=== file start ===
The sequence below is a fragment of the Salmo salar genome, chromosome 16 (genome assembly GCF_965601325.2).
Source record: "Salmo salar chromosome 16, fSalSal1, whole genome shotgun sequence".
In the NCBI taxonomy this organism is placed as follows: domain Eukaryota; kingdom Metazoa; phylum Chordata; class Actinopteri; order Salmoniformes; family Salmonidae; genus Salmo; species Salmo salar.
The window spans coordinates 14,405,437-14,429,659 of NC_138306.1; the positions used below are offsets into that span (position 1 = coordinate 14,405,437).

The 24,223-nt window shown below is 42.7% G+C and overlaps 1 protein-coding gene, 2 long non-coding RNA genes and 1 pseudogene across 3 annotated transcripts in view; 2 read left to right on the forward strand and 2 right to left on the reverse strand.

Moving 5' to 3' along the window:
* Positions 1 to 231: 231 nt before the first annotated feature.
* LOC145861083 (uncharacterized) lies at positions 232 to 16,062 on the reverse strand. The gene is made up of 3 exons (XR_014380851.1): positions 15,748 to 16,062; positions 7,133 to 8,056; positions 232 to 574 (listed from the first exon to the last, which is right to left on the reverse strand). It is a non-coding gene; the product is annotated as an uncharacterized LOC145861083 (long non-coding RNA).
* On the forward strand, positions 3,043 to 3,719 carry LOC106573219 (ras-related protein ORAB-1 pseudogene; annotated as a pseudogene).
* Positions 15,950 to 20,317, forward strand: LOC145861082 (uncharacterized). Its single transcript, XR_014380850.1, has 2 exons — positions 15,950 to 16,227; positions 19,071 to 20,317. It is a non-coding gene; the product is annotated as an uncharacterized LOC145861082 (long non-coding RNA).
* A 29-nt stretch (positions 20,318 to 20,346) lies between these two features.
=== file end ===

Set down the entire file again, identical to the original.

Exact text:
The sequence below is a fragment of the Salmo salar genome, chromosome 16 (genome assembly GCF_965601325.2).
Source record: "Salmo salar chromosome 16, fSalSal1, whole genome shotgun sequence".
In the NCBI taxonomy this organism is placed as follows: domain Eukaryota; kingdom Metazoa; phylum Chordata; class Actinopteri; order Salmoniformes; family Salmonidae; genus Salmo; species Salmo salar.
The window spans coordinates 14,405,437-14,429,659 of NC_138306.1; the positions used below are offsets into that span (position 1 = coordinate 14,405,437).

The 24,223-nt window shown below is 42.7% G+C and overlaps 1 protein-coding gene, 2 long non-coding RNA genes and 1 pseudogene across 3 annotated transcripts in view; 2 read left to right on the forward strand and 2 right to left on the reverse strand.

Moving 5' to 3' along the window:
* Positions 1 to 231: 231 nt before the first annotated feature.
* LOC145861083 (uncharacterized) lies at positions 232 to 16,062 on the reverse strand. The gene is made up of 3 exons (XR_014380851.1): positions 15,748 to 16,062; positions 7,133 to 8,056; positions 232 to 574 (listed from the first exon to the last, which is right to left on the reverse strand). It is a non-coding gene; the product is annotated as an uncharacterized LOC145861083 (long non-coding RNA).
* On the forward strand, positions 3,043 to 3,719 carry LOC106573219 (ras-related protein ORAB-1 pseudogene; annotated as a pseudogene).
* Positions 15,950 to 20,317, forward strand: LOC145861082 (uncharacterized). Its single transcript, XR_014380850.1, has 2 exons — positions 15,950 to 16,227; positions 19,071 to 20,317. It is a non-coding gene; the product is annotated as an uncharacterized LOC145861082 (long non-coding RNA).
* A 29-nt stretch (positions 20,318 to 20,346) lies between these two features.